A few weeks after the Emancipation Proclamation took effect, James Montgomery sailed into Key West Harbor looking for black men to draft into the Union army. Eager to oblige him, the military commander in town ordered every black man from fifteen to fifty to report to the courthouse, “there to undergo a medical examination, preparatory to embarking for Hilton Head, S.C.” Montgomery swept away 126 men.
Storm over Key West is a little-known story woven of many threads, but its main theme is the denial to black people of the equality central to the American ideal. After the island’s slaves flocked to freedom during the summer of 1862, the white majority began a century-long campaign to deny black residents civil rights, education, literacy, respect, and the vote.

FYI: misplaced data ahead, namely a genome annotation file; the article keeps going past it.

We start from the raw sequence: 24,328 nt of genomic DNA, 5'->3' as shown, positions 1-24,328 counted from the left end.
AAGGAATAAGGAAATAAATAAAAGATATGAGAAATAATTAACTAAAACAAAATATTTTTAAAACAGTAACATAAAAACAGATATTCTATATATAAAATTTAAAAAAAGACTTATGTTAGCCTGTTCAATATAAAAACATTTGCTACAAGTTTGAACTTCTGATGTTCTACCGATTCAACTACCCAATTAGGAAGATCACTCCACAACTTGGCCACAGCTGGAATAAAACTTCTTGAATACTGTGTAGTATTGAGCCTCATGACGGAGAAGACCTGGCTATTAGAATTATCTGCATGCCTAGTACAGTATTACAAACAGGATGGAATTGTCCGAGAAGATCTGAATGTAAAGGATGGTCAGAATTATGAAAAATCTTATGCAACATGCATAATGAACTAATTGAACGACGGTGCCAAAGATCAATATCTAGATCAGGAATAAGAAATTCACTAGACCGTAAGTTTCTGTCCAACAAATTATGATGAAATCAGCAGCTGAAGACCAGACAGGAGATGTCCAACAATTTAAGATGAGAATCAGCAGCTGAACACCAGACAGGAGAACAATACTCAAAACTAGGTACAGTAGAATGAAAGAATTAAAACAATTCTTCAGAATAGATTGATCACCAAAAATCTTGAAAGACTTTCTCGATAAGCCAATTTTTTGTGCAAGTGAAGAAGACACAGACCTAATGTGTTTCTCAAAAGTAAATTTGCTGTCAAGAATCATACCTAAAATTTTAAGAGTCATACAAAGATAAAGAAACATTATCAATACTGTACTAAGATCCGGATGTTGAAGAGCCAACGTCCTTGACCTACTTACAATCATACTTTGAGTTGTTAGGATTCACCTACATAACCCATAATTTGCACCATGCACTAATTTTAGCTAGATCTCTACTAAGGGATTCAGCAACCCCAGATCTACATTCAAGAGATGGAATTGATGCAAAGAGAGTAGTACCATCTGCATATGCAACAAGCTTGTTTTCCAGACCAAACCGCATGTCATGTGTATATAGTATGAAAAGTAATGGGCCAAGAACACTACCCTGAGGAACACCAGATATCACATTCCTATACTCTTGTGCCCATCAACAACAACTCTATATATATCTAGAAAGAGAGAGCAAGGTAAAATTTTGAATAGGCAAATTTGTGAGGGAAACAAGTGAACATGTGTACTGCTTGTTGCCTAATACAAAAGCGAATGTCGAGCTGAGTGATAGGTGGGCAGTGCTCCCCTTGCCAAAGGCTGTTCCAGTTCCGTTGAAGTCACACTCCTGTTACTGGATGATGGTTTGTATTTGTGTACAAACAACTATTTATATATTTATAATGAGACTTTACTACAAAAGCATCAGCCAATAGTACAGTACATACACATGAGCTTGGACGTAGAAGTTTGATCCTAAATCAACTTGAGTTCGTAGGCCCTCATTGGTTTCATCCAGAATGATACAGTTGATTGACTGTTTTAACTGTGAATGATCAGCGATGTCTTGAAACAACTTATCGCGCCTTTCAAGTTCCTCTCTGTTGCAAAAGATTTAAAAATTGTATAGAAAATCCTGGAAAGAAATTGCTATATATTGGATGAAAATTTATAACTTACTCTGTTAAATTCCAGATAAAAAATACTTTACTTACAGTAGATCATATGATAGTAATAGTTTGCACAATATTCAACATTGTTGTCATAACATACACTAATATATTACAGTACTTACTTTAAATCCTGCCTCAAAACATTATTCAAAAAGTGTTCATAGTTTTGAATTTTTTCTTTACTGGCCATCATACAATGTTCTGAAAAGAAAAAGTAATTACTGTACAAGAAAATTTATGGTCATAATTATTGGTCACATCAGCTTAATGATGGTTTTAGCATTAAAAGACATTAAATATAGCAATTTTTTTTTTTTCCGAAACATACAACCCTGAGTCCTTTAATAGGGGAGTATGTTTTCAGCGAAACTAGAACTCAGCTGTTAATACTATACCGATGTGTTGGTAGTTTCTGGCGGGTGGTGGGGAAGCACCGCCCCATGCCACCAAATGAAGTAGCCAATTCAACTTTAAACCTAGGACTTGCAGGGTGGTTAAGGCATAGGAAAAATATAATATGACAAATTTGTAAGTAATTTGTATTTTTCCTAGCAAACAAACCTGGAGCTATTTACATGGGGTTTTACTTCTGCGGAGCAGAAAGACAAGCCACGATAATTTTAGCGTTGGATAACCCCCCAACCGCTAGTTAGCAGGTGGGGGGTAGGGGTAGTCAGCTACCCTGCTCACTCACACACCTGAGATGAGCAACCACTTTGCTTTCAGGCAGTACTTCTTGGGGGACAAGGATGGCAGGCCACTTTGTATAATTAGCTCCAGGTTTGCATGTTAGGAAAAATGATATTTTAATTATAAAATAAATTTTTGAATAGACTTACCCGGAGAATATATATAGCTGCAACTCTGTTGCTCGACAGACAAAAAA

Key West’s harbor and two major federal forts were often referred to as “America’s Gibraltar.” This Gibraltar guarded the Florida Straits between Key West and Cuba and thus access to the Gulf of Mexico. When Union forces seized it before the war, the southernmost point of the Confederacy slipped out of Confederate hands. This led to a naval blockade based in Key West that devastated commerce in Florida and beyond.This book is the widest-ranging narrative history to date of the military bastion in the Florida Keys.